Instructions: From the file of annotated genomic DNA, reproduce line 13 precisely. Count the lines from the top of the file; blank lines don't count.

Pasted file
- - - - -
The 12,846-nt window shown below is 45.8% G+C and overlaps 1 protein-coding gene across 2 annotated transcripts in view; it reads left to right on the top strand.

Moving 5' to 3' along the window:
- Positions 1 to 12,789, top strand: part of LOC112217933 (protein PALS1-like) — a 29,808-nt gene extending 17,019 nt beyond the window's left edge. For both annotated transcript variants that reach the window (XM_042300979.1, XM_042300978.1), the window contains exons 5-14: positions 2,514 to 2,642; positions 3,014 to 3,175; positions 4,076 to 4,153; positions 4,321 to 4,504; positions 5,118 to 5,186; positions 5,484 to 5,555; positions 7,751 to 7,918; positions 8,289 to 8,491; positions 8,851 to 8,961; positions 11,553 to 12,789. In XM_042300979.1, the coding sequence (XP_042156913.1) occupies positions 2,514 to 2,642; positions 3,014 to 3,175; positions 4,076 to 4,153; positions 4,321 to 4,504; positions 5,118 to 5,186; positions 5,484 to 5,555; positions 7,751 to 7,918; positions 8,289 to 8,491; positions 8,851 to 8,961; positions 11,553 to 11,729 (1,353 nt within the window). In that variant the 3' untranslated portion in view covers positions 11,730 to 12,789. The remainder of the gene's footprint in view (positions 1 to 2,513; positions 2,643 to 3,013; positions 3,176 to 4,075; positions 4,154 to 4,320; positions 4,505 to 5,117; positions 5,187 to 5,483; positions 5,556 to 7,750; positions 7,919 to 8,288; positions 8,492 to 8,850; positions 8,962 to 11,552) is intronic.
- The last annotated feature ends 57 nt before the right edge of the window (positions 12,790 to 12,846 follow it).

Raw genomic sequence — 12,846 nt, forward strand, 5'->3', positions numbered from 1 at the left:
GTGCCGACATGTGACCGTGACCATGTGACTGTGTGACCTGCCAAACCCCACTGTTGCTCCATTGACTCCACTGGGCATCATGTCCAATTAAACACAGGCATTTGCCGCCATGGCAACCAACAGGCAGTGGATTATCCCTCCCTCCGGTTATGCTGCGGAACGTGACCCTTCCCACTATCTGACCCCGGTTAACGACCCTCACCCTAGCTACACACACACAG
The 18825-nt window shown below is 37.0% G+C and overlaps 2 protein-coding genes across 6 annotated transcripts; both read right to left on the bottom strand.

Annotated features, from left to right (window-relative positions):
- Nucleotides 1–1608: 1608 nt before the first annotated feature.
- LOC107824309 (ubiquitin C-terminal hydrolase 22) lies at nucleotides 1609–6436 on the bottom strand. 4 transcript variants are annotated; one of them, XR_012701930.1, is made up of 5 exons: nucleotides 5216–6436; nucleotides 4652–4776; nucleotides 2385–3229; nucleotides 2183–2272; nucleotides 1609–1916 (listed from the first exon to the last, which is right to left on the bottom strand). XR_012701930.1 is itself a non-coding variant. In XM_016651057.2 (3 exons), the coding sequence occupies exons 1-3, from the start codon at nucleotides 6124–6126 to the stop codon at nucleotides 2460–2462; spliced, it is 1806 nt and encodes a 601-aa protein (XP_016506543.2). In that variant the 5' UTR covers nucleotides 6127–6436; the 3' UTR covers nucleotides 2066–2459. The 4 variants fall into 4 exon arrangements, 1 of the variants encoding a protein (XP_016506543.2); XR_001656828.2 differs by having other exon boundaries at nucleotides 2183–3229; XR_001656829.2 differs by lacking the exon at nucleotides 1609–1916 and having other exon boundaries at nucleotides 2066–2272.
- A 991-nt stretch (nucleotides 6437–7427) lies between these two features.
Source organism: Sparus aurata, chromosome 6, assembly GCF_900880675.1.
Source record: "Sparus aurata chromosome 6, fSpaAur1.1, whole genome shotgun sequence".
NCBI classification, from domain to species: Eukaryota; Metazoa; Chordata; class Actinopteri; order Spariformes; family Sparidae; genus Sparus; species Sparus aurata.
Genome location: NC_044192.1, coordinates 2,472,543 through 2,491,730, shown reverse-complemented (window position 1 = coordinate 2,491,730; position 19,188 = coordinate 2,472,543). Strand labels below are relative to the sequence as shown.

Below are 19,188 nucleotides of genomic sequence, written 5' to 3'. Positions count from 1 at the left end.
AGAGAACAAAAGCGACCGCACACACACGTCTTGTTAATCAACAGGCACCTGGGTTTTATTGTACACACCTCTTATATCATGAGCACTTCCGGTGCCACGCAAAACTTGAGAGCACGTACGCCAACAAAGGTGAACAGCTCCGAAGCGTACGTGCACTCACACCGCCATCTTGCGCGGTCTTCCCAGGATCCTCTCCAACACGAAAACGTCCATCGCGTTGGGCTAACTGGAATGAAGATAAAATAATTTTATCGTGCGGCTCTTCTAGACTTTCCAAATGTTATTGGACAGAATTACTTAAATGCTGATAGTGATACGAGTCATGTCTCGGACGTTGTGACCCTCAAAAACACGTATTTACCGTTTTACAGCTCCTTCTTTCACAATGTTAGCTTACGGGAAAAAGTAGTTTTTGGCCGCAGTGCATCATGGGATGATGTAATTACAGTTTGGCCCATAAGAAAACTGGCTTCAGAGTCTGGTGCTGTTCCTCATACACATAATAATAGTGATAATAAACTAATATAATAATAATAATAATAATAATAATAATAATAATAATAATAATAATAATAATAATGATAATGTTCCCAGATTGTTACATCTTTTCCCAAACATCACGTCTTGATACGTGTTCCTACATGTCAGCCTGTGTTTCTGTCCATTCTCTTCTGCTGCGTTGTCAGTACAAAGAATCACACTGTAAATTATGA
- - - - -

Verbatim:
Source record: "Sparus aurata chromosome 6, fSpaAur1.1, whole genome shotgun sequence".